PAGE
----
Schmilz (liner notes)
It was 1968 when bass clarinettist Michel Pilz first played before a wider audience with the Manfred Schoof Quintet. At the time, Michel Pilz had just completed his classical clarinet studies at the Luxembourg Conservatory and was subsequently also studying with Nathan Davis in Paris. At this point, he'd long ago made his decision to devote himself exclusively to bass clarinet. Crucial to this decision was above all Eric Dolphy's sessions with the John Coltrane Quintet. In the late summer of 1964, Michel Pilz was on his way to his first Eric Dolphy concert in Paris. Tragically, once at the concert hall, he found only the notice of the great musician's death, which had occurred in Berlin a few days before...
Tours and recording sessions with the German All Stars, the Globe Unity Orchestra and his own small groups followed. At the end of the 1970s, the newly formed New Manfred Schoof Quartet (with Jasper van't Hof, Rainer Brueninghaus, Guenter Lenz and Ralf Huebner) recorded three wonderful albums for JAPO/ECM, which are scarcely available today. These recordings made a deep impression on me - at the time I had just acquired an old bass clarinet - because I'd never heard a bass clarinettist with such a free, expressive and yet at the same time, melodious, way of playing.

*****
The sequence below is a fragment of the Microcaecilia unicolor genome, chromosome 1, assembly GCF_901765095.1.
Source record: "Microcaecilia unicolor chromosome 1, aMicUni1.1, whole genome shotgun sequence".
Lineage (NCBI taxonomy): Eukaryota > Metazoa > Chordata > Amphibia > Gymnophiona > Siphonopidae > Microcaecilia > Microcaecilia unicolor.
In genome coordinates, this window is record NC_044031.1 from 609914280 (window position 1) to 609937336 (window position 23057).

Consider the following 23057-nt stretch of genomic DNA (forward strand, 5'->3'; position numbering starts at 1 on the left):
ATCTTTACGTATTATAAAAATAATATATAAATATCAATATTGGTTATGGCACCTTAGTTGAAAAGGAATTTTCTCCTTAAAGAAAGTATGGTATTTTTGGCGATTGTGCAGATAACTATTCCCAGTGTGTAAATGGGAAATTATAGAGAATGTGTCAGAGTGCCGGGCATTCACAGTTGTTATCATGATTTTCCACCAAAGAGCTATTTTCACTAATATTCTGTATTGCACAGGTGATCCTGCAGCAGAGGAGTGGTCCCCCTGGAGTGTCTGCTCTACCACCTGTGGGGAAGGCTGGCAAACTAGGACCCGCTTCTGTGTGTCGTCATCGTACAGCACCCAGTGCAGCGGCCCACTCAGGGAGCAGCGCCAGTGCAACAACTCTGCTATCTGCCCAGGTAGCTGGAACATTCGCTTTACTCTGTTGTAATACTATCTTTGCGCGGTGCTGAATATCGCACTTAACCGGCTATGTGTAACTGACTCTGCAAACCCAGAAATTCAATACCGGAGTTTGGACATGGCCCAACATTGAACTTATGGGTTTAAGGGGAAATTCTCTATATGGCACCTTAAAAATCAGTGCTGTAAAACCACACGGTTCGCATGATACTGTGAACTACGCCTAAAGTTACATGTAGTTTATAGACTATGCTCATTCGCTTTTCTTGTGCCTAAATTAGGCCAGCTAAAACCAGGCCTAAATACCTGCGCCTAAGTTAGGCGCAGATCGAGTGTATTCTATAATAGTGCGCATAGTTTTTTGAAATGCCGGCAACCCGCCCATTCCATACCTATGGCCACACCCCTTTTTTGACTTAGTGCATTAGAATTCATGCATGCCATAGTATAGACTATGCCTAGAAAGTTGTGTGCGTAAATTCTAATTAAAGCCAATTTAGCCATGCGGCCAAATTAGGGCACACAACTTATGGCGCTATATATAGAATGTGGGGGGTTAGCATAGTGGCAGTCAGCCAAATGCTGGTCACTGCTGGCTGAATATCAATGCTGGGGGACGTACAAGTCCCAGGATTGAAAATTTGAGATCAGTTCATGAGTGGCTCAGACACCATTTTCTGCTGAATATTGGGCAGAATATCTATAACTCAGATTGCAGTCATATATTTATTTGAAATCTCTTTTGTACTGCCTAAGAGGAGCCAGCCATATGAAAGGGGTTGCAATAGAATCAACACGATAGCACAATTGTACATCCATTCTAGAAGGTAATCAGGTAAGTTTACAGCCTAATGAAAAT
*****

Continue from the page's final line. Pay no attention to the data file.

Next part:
In 1999, when the Viennese jazz magazine Jazzlive was planning a special edition on bass clarinet players, it gave me the opportunity to make contact with Michel Pilz (and subsequently to write the article about him). And in the end, it has led to a lengthy musical collaboration. Schmilz puts the bass clarinet squarely in the spotlight - supported by old acquaintences, with whom I've already been playing in various other groups for many years: Herbert Kramis (MorsCHachBlaSorChester) and Dominik Burger: SPOG (Spogology CWR 1031) and Duo Buschland ( Duets, Dialogues & Duels CWR 1034).
Pressestimmen zur CD Schmilz (Creative Works Records CW 1041)
Â«Diese Musik fÃ¼r zwei Bassklarinetten vermittelt unerhÃ¶rt interessante Klangschichtungen und improvisatorische Duo- und SolohÃ¶henflÃ¼ge â€“ und das auf dem Fundament eines intensiv agierenden Rhythmus-DuosÂ»Johannes Anders (Jazzâ€™nâ€™more 4/2002)
Â«In einer mitreissenden Gratwanderung verSCHMILZt das Quartet souverÃ¤n Jazzdialektik mit freigeistiger Improvisation. Musik die neugierig machtÂ»
(Jazzlive Wien 135/2002)
Â«les deux clarinettistes mÃªlent leurs profondes respirations boisÃ©es dans les unissons lyriques et de beuax jeux de timbres.
(Improjazz, France 11/2002)